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David Rubin's assertion that "no land has ever equaled India for the fascination it has exerted over the British imagination" is borne out by the profusion of British fiction that explores Indo-English relations. But even though forty years after Indian Independence the interest and literary output continue unabated, scholarly examinations of contemporary "Anglo-Indian" novels (those by English people domiciled in India) about India are scarce. This gap in criticism is partially filled by Rubin's After the Raj, a discerning appraisal both of such established writers as Paul Scott, Ruth Jhabvala, and Kamala Markandaya and of such lesser-known novelists as Rumer Godden, Geraldine Halls, and Valerie Fitzgerald.
A visiting professor of modern Indian languages at Columbia University and the author of three novels set in India, Rubin displays considerable familiarity with the Indian ethos in substantiating his thesis that the novelists' comprehension of Indo-British tensions determines the artistic worth of their writings. In the first chapter of After the Raj, Rubin surveys pre-Independence British fiction about India to demonstrate an evolving racist view of the subcontinent in such authors as Mary Martha Sherwood, Flora Annie Steel, and Rudyard Kipling. In the second and third chapters he illustrates how British misconceptions have remained largely unchanged following India's Independence: the "mythology" of India as a land of dark mystery, dangerous intrigue, ensnaring sexuality, and insidious spirituality continues to pervade much of the writing of such contemporary novelists as M. M. Kaye, John Masters, Geraldine Halls, and even Ruth Jhabvala. [End Page 765]
The remaining four chapters of Rubin's book examine in detail the works of three of the best post-Independence British writers: Jhabvala, Scott, and Markandaya. Rubin's choice of authors imparts a felicitous balance to his book in two ways. The novelists' diverse backgrounds—Jhabvala, a Polish Jew educated in England and married to a Parsi, made her home in Delhi for twenty-five years; Markandaya, an Indian married to an Englishman, has lived in London since 1948; and Paul Scott, a Briton, served in the army in India during the Second World War—are accompanied by an equal diversity in the writers' treatments of India to effect a "triune division of the field." In this triumvirate, Jhabvala represents "a sort of Inferno," Scott a "Purgatorio," and Markandaya a "near-Paradiso of reconciliation and ultimate harmony."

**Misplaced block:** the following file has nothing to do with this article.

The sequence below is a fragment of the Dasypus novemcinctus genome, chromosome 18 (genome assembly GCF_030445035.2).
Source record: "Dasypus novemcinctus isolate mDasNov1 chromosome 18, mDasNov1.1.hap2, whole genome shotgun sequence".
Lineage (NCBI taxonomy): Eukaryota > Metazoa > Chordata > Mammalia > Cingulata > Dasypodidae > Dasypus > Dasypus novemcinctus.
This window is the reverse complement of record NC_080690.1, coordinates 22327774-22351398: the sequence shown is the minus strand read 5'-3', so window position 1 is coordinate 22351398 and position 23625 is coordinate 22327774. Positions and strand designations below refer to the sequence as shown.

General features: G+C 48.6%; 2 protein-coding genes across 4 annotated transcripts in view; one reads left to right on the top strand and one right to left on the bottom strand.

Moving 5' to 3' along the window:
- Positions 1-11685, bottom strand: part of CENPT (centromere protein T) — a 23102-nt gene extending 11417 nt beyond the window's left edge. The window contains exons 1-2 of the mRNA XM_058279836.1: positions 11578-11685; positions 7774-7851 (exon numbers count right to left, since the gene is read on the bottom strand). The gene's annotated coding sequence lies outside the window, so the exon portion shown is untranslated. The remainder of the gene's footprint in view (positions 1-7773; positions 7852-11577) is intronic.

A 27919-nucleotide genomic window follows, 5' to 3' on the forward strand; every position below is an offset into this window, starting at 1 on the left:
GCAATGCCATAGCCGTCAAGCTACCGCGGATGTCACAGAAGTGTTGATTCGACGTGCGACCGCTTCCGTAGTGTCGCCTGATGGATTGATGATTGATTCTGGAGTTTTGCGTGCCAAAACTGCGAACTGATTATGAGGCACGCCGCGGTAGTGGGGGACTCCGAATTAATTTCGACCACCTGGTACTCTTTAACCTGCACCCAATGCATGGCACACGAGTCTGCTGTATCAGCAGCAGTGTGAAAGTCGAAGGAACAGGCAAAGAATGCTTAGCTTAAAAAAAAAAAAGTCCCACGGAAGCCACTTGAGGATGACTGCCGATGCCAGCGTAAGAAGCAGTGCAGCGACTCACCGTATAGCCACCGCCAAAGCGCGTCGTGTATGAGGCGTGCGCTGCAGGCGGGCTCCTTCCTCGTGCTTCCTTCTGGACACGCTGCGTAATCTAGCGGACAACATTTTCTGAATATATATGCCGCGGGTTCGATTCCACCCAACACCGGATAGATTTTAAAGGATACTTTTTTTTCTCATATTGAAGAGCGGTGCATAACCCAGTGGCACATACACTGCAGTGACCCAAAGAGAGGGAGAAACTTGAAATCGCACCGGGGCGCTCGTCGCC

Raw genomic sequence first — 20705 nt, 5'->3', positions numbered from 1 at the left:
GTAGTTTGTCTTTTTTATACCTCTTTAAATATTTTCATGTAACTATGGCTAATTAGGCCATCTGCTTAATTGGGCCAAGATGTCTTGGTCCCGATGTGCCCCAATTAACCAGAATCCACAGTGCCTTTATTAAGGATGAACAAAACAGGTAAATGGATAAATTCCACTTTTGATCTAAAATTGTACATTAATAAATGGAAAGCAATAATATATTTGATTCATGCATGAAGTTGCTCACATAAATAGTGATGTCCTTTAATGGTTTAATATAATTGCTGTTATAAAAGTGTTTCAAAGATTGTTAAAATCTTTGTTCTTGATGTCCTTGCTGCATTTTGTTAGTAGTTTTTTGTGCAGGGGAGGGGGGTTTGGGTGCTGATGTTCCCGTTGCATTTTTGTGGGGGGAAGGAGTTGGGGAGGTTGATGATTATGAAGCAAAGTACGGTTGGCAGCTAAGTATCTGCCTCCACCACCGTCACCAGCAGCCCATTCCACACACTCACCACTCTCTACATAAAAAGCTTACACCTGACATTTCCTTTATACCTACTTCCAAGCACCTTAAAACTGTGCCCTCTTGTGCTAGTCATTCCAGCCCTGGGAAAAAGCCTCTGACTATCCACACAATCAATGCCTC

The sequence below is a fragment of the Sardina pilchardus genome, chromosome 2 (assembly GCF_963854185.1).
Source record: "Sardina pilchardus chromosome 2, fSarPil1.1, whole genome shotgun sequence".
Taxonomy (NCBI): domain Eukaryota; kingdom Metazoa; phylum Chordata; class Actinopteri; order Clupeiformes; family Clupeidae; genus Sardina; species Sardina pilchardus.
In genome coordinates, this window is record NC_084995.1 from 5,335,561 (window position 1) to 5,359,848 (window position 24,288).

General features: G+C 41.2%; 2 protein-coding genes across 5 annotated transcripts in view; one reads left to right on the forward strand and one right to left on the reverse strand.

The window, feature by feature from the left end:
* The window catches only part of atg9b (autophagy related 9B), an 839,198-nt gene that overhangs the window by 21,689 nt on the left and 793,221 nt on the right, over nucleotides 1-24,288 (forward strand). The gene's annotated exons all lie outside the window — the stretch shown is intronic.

Although he defends Jhabvala against charges of limited subject matter and praises her best style as distinctively comical-ironic, Rubin places the author within the tradition of those Anglo-Indian writers who continue to portray India as morally bankrupt, stiflingly traditional, and oppressively mediocre. Markandaya, on the other hand, displays a remarkable knowledge of both the Indian and British psyches in subtly conceived social comedies that place her in the mainstream British tradition of the novel of manners. Even more than Markandaya, however, it is Scott who wins Rubin's unstinted praise. Scott is "always excepted" in Rubin's censure of the prejudicial myths of Anglo-Indian novels, for he has written "far and away the best fiction" dealing with relations between Britain and India "not only since Independence but since the very beginning of such fiction."
Although After the Raj is a thoroughly researched and informed commentary upon a body of literature too often ignored in Western academic circles, it can be criticized on two grounds. First, in attempting to establish Scott's stature, Rubin makes extravagant claims: Scott's historical vision he likens to Tolstoy's; his psychological realism and symphonic treatment of time to Proust's; his characterization, narrative skill, and comic-elegiac tone to Faulkner's, Conrad's, and Chekhov's, respectively. Second, in spite of E. M. Forster's status among Anglo-Indian writers, Rubin undervalues his achievement in favor of Scott's. Although he praises, though only in passing, Forster's lyricism, comic commentary, and evocation of atmosphere in A Passage to India, Rubin faults...